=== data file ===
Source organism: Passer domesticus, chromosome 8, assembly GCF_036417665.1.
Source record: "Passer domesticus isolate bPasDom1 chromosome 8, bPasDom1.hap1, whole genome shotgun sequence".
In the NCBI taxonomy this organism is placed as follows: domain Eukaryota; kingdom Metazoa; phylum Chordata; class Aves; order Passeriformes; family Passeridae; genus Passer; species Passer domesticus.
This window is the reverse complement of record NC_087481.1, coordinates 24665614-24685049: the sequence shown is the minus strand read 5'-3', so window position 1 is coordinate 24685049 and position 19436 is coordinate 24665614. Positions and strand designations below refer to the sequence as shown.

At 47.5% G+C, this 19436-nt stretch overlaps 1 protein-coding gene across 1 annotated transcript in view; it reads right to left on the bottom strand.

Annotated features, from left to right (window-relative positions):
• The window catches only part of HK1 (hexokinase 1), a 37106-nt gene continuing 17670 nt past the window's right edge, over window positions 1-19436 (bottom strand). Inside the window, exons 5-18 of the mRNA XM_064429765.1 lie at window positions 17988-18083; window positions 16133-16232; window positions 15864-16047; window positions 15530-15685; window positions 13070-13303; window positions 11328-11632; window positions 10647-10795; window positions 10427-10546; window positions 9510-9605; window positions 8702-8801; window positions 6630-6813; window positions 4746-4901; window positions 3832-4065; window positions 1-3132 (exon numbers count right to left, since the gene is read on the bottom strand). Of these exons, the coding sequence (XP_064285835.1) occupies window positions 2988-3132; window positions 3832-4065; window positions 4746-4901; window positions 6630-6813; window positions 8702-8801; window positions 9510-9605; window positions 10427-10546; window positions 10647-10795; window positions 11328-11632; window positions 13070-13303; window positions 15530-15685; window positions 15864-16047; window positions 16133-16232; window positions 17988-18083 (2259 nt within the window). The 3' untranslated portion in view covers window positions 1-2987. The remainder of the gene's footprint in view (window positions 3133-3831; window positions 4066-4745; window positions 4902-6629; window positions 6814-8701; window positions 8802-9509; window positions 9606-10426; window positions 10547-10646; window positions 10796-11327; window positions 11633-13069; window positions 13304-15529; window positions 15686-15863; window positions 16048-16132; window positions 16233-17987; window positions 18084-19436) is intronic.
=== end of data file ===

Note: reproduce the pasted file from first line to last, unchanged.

Source organism: Passer domesticus, chromosome 8, assembly GCF_036417665.1.
Source record: "Passer domesticus isolate bPasDom1 chromosome 8, bPasDom1.hap1, whole genome shotgun sequence".
In the NCBI taxonomy this organism is placed as follows: domain Eukaryota; kingdom Metazoa; phylum Chordata; class Aves; order Passeriformes; family Passeridae; genus Passer; species Passer domesticus.
This window is the reverse complement of record NC_087481.1, coordinates 24665614-24685049: the sequence shown is the minus strand read 5'-3', so window position 1 is coordinate 24685049 and position 19436 is coordinate 24665614. Positions and strand designations below refer to the sequence as shown.

At 47.5% G+C, this 19436-nt stretch overlaps 1 protein-coding gene across 1 annotated transcript in view; it reads right to left on the bottom strand.

Annotated features, from left to right (window-relative positions):
• The window catches only part of HK1 (hexokinase 1), a 37106-nt gene continuing 17670 nt past the window's right edge, over window positions 1-19436 (bottom strand). Inside the window, exons 5-18 of the mRNA XM_064429765.1 lie at window positions 17988-18083; window positions 16133-16232; window positions 15864-16047; window positions 15530-15685; window positions 13070-13303; window positions 11328-11632; window positions 10647-10795; window positions 10427-10546; window positions 9510-9605; window positions 8702-8801; window positions 6630-6813; window positions 4746-4901; window positions 3832-4065; window positions 1-3132 (exon numbers count right to left, since the gene is read on the bottom strand). Of these exons, the coding sequence (XP_064285835.1) occupies window positions 2988-3132; window positions 3832-4065; window positions 4746-4901; window positions 6630-6813; window positions 8702-8801; window positions 9510-9605; window positions 10427-10546; window positions 10647-10795; window positions 11328-11632; window positions 13070-13303; window positions 15530-15685; window positions 15864-16047; window positions 16133-16232; window positions 17988-18083 (2259 nt within the window). The 3' untranslated portion in view covers window positions 1-2987. The remainder of the gene's footprint in view (window positions 3133-3831; window positions 4066-4745; window positions 4902-6629; window positions 6814-8701; window positions 8802-9509; window positions 9606-10426; window positions 10547-10646; window positions 10796-11327; window positions 11633-13069; window positions 13304-15529; window positions 15686-15863; window positions 16048-16132; window positions 16233-17987; window positions 18084-19436) is intronic.